Monday’s Washington Post included a “report prepared for the Senate  that provides the most sweeping analysis yet of Russia’s disinformation campaign around the 2016 election.”
The wording indicates the Senate requested the report or intended to use it as evidence in oversight investigations, but the story later admits  neither Democrats nor Republicans on the Senate Intelligence Committee endorsed the findings or planned to include them as part of the congressional records.
It also doesn’t make clear the results conflict with those of other researchers who have looked into this issue extensively. Rather, it tries to connect it to other research that serves the narrative that, as the Post put it in “New report on Russian disinformation, prepared for the Senate, shows the operation’s scale and sweep ,” by Craig Timberg and Tony Romm, “Russian agents sought to help Trump win the White House.”
The report the Post wrote  about found Russians “working at the Internet Research Agency,” the Russian operation that has been charged by special counsel Robert Mueller’s team with criminal offenses for interfering in the 2016 campaign, “sliced Americans into key interest groups for targeted messaging. These efforts shifted over time, peaking at key political moments, such as presidential debates or party conventions.”
It then quotes  from the report: “What is clear is that all of the messaging clearly sought to benefit the Republican Party – and specifically Donald Trump. Trump is mentioned most in campaigns targeting conservatives and right-wing voters, where the messaging encouraged these groups to support his campaign. The main groups that could challenge Trump were then provided messaging that sought to confuse, distract and ultimately discourage members from voting.”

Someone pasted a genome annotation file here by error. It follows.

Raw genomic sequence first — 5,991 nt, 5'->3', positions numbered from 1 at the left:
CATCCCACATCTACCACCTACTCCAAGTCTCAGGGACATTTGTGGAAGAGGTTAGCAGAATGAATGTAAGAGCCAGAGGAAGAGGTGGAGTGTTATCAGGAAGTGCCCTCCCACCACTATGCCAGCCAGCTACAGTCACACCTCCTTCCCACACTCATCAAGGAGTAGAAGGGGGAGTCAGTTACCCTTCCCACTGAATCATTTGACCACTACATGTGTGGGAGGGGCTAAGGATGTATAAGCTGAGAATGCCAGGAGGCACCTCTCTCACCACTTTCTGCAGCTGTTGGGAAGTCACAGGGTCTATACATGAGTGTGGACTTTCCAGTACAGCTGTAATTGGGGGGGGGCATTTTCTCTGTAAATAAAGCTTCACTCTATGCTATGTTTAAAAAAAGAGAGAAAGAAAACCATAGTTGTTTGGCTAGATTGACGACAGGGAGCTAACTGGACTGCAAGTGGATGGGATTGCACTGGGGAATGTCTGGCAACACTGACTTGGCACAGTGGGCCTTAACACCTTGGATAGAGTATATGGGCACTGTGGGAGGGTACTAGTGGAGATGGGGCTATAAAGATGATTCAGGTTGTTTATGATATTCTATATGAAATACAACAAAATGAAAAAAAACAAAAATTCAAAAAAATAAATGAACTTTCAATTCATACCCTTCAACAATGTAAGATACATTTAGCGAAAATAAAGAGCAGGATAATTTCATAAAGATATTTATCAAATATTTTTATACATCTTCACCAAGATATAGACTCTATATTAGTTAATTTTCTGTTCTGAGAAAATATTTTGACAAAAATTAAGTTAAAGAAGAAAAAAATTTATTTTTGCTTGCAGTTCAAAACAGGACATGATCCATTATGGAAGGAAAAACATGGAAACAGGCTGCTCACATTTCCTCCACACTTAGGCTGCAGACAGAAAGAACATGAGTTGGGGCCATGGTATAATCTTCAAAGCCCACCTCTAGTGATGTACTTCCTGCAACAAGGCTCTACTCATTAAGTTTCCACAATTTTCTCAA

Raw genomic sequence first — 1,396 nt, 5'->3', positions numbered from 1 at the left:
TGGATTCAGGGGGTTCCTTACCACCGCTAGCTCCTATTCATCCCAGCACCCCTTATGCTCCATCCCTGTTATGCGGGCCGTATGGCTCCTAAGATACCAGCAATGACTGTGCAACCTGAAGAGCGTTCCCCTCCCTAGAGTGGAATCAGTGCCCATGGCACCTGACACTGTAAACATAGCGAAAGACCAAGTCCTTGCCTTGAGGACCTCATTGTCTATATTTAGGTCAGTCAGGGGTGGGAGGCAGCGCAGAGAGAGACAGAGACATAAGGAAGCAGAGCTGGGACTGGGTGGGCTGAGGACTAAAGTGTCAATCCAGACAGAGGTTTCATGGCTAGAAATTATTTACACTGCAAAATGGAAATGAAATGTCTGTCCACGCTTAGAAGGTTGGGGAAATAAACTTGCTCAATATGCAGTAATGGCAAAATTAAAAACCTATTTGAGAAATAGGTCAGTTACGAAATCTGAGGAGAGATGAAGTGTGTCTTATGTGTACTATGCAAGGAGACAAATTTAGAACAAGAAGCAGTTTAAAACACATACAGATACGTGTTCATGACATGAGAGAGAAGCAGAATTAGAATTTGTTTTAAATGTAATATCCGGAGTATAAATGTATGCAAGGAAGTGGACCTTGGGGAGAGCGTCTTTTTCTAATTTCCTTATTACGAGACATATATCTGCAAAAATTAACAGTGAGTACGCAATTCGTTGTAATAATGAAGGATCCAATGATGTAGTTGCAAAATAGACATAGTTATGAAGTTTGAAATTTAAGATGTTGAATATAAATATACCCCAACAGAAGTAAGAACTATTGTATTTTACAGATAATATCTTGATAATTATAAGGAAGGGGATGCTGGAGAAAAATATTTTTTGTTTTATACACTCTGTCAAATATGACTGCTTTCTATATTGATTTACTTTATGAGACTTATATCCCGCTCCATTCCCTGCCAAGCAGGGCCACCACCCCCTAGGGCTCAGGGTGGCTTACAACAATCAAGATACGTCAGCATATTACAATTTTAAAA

The Russians “aimed particular energy at activating conservatives on issues such as gun rights and immigration, while sapping the political clout of left-leaning African American voters by undermining their faith in elections and spreading misleading information about how to vote.”
In February, when Mueller charged the troll farm, others looked into what had happened and found, among other things, that all this multi-platform assault on the American electorate was done for less than a quarter-million dollars  in ad buys.
The New York Times’ “Fact-Checking a Facebook Executive’s Comments on Russian Interference” by Sheera Frenkel, was done, according to the subhead, because the remarks of Facebook vice-president Rob Goldman had been retweeted by the president. 
Goldman said  in one tweet: “I have seen all of the Russian ads and I can say very definitely that swaying the election was NOT the main goal.” The Times wrote ” “Not according to the indictment.” The indictment secured by Mueller said the Russians “engaged in operations primarily intended to communicate derogatory information about Hillary Clinton, to denigrate other candidates such as Ted Cruz and Marco Rubio, and to support Bernie Sanders and then-candidate Donald Trump.”
The piece also cited  Goldman’s tweet: “The single best demonstration of Russia’s true motives is the Houston anti-Islamic protest. Americans were literally puppeted into the streets by trolls who organized both sides of the protest.”
The Times wrote : “This needs context.”
In another, he pointed out most of the Russian ad spending took place after the election, so it could not have been crucial to Trump’s election.
The Times wrote : “True, but here is some context.” The context took issue with Goldman saying not many mainstream media outlets had reported those numbers, but CNN, Reuters and the Wall Street Journal had.